Do you need courage?  Have you lost hope?  Are you tired and weary of being fearful?  Jesus waits to forgive you, receive you and encourage you every step of the way home. 

Be encouraged, church family.  I look forward to studying God’s Word with you in one of our two services on Sunday morning.
Pastor Deric

Pray For One Another

B. Simpson was right! Prayer is our relational link to God. Prayer has been described as many things, but the idea of a “link” is very effective.  We pray because we want to stay connected with God.  Prayer keeps us abiding in the Lord.  Remember that John reassured us that, this is the confidence we have in approaching God, that if we ask anything according to his will, he hears us.  And if we know that he hears us—whatever we ask—we know that we have what we asked of him.” (1 John 5:14-15).  I’ve always loved the assurance of the Psalm which says, “the eyes of the Lord are upon the righteous and his ears are open to their cry.” (Psalm 34:15).  He hears you.  He is listening to your prayers.  He hears and answers prayer.
But prayer also strengthens the link we share with one another as fellow members of the household of faith.  Praying for one another is an effective way to take care of each other as brothers and sisters in Jesus.  The early church historian Eusebius wrote about the apostle James saying that, “his knees grew hard like a camel’s because of his constant worship of God, kneeling and asking forgiveness for the people.”  It’s interesting to me that James is famous for at least two statements about prayer.  The first, “you have not because you do not ask.” (James 4:2).  The second, Therefore confess your sins to each other and pray for each other so that you may be healed.  The prayer of a righteous person is powerful and effective.” (James 5:16)
There you have it!  Praying for each other is very powerful, very effective.  Powerful enough to ease the weight of a burden.  Effective enough to heal the sick.  Strong enough to restore the sinning saint.  At least five times in the New Testament the apostles asked for others to pray for them.  Why?  Because they knew that prayer was one of their most formidable resources in faith.  Prayer can go where we are not allowed.  Prayer can accomplish what we cannot.  Prayer can change the world.  It can change people, nations, and the world.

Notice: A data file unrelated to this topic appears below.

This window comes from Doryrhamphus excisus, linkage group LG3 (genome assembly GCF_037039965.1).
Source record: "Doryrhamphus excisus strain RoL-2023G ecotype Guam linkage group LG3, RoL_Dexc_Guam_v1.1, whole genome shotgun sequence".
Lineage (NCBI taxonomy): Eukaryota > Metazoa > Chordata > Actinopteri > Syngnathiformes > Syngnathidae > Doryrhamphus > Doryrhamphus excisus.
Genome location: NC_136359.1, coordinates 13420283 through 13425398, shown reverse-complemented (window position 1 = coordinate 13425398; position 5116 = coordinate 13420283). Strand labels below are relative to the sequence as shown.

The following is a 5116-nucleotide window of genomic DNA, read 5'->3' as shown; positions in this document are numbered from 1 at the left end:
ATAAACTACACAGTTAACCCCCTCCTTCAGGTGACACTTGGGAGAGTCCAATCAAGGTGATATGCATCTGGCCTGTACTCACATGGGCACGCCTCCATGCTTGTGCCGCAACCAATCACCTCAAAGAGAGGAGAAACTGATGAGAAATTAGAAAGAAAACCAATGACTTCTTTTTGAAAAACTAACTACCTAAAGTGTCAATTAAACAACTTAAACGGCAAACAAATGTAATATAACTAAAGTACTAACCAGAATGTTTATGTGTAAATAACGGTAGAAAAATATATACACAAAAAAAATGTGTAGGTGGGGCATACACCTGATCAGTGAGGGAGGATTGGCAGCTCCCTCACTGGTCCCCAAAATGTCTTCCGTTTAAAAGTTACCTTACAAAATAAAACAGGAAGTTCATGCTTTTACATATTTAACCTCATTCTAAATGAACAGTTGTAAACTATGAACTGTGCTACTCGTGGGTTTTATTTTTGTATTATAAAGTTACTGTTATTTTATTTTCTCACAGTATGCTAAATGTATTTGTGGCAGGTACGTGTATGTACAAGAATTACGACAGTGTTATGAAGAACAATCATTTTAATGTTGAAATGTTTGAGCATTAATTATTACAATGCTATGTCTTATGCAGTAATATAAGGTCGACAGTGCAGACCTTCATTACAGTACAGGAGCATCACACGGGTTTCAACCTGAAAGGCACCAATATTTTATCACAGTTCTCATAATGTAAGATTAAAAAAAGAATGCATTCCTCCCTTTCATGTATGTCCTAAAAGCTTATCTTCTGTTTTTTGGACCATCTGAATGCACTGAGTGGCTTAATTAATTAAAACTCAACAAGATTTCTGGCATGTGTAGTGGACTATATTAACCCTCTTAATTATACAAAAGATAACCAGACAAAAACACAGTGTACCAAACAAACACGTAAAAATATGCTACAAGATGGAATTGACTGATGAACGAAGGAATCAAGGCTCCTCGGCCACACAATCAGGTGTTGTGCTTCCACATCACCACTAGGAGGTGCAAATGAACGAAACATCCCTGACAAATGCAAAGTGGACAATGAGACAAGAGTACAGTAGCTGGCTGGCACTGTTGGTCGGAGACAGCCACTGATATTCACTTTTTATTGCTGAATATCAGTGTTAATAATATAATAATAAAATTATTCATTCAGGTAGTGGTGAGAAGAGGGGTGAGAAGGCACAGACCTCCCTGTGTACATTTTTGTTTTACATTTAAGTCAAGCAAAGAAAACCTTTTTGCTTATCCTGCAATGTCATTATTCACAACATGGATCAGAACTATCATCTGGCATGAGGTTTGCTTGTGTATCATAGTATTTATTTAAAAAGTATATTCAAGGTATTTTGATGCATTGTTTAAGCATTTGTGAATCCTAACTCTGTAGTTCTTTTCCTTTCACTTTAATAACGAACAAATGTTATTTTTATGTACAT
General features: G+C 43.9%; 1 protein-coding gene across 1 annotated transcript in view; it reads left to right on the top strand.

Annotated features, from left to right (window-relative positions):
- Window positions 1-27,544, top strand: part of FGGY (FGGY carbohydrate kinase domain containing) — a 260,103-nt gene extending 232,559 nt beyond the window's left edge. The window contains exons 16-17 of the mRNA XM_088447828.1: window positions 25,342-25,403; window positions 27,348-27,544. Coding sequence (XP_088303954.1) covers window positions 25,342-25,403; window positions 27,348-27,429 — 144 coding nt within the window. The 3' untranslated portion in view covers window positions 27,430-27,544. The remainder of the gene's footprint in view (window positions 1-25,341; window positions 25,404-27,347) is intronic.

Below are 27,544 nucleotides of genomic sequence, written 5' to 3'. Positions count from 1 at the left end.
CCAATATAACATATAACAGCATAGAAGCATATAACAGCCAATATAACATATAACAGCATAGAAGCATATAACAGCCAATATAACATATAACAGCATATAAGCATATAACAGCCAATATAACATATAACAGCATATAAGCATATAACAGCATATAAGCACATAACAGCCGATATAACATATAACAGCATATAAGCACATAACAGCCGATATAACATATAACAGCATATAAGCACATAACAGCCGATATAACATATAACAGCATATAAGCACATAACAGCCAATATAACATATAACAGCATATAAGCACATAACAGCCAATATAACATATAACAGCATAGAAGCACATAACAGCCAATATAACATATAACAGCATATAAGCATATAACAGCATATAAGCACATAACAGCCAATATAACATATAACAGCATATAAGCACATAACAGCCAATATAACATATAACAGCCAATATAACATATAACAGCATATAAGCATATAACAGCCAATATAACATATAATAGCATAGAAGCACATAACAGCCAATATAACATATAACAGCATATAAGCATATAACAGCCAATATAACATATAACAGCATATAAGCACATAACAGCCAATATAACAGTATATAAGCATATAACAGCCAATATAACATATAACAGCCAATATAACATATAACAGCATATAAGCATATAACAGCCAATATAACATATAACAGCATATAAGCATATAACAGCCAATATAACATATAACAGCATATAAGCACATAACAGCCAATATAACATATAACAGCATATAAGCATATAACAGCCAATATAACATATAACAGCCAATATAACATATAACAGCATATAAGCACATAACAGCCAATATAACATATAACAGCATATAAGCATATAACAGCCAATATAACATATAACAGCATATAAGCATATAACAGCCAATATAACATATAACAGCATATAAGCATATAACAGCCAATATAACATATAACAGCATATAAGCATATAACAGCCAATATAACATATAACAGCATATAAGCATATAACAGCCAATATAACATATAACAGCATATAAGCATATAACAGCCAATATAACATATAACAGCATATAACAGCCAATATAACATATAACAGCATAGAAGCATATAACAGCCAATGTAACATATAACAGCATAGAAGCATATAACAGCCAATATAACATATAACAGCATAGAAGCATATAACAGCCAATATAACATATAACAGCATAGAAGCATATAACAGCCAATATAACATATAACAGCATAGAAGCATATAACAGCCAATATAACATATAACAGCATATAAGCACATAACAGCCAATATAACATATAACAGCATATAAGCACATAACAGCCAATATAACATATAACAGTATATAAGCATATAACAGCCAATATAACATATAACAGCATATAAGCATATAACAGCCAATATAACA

That’s why James used Elijah as a prayer illustration in James Chapter 5.  Elijah was the prophet who served during one of the greatest times of apostasy and evil in Israel’s history.  And he prayed that it would not rain so that the resulting drought would humble the wicked king Ahab.  And it did not rain.  At the appropriate moment Elijah prayed again, and it rained.  James is simply telling us that we have great power in prayer to affect the destiny of people and nations.  There is no stopping the righteous man or woman who prays in the will of God.
I noticed in James Chapter 5 that his teaching about prayer and healing are preceded by the instruction, Don’t grumble against one another, brothers and sisters, or you will be judged.  The Judge is standing at the door!”  You cannot pray effectively for the person about whom you are grumbling or criticizing.  Grumbling, murmuring, and complaining will kill your prayer life.  And it causes great hurt and harm to others.  James is straight forward, if you grumble against one another “you will be judged.”  The conclusion is obvious, keep your link with God strong and your link with others will be effective and powerful.
Join me on Sunday morning @ 9 or 11 AM to study James 5:13-20.  Can’t wait to see you.
Linked together with you church family!
Pastor Deric